Proposed changes to the system for appointing QCs are “too onerous” and “potentially counterproductive in addressing issues of diversity”, the Criminal Bar Association (CBA) has warned.
The CBA said requiring applicants to list all cases in the last three years, rather than their 12 most important cases within that time, could discourage female barristers with fewer cases due to career breaks or flexible working.
“The CBA welcomes incremental improvements to the appointment scheme but considers that such a wide-ranging and potentially onerous change such as this would discourage applicants, particularly minorities and those of limited means at the criminal Bar.
“We have found women in particular and practitioners of limited means have less choice with respect to accepting instructions, indeed most continue to abide by the ‘cab-rank’ rule and accept cases that may seem insignificant according to the scheme’s criteria.”
Responding to a consultation by Queen’s Counsel Appointments on the listing of cases and assessors, the CBA went on: “If a minority applicant considered there were too many ‘insignificant cases’, that applicant would be discouraged from applying for appointment despite the fact that they had ability, talent and could demonstrate the required competencies from the significant cases that they had conducted.”
The CBA said that since “confidence is key to making the application”, less confident practitioners would be less likely to apply, with a negative impact on diversity.
The association argued that applicants with a mixed practice in different courts around the country were also at a disadvantage, compared to practitioners conducting most of their cases at one court centre.
“This is because judge assessors seeing counsel regularly in one place are more likely to have an accurate and more detailed memory of that advocate as opposed to a single appearance.”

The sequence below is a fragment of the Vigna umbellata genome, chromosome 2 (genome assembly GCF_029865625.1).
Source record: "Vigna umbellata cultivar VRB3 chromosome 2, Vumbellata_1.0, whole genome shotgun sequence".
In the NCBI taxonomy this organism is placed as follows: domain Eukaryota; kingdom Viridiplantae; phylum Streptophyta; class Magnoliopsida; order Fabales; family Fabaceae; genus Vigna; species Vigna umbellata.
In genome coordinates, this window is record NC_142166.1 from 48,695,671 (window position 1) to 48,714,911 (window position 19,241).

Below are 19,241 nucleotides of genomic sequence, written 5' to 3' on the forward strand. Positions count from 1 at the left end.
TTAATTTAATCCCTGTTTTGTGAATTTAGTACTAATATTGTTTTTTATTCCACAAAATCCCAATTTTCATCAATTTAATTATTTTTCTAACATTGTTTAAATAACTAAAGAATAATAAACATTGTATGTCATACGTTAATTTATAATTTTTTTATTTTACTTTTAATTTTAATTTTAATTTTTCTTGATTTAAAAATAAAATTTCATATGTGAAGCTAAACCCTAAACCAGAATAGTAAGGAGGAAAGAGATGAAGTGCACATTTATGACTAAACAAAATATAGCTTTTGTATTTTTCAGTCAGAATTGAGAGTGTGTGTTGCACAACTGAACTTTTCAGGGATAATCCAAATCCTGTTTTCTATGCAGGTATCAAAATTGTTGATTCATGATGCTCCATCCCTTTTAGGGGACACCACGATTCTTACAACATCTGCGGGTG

The CBA said the concern expressed in the consultation that applicants had “too much control” over cases listed or “take hints” from prospective referees suggested that they were somehow taking advantage of the system.
“The CBA feels that this is an unjustified criticism where applicants are invited to present their best work as supported by those that have experienced it.
“Further the suggestion that women are so lacking in confidence and naïve as to not ‘sound out’ assessors is not something we have seen among those we have consulted.”
The CBA concluded that the QC application process was “fundamentally sound”, a view it said was shared by the Lord Chancellor and other professional bodies, and that “wide-ranging change” was not required.
In their responses to the consultation, the Law Society backed the switch to listing all cases within the last three years, but the Bar Council disagreed.
Responding to the QCA’s second consultation – on integrity, character and conduct – the CBA said that in the absence of significant issues regarding this aspect of applicants’ behaviour, it would be “inadvisable” to make an amendment that could potentially discourage applicants who already had to deal with a lengthy process.
“The CBA would urge the QCA to trust the other professional bodies and assessors’ judgement, rather than through the application process requiring further material or evidence on this subject.
“In a profession already at a low ebb due to financial constraints and ever-increasing workload, to even hint that individuals may have character, conduct or integrity issues is likely to reduce even further applications in our view.”
The Bar Council argued in its response on character and conduct that QCs should only lose their designation if they were disbarred.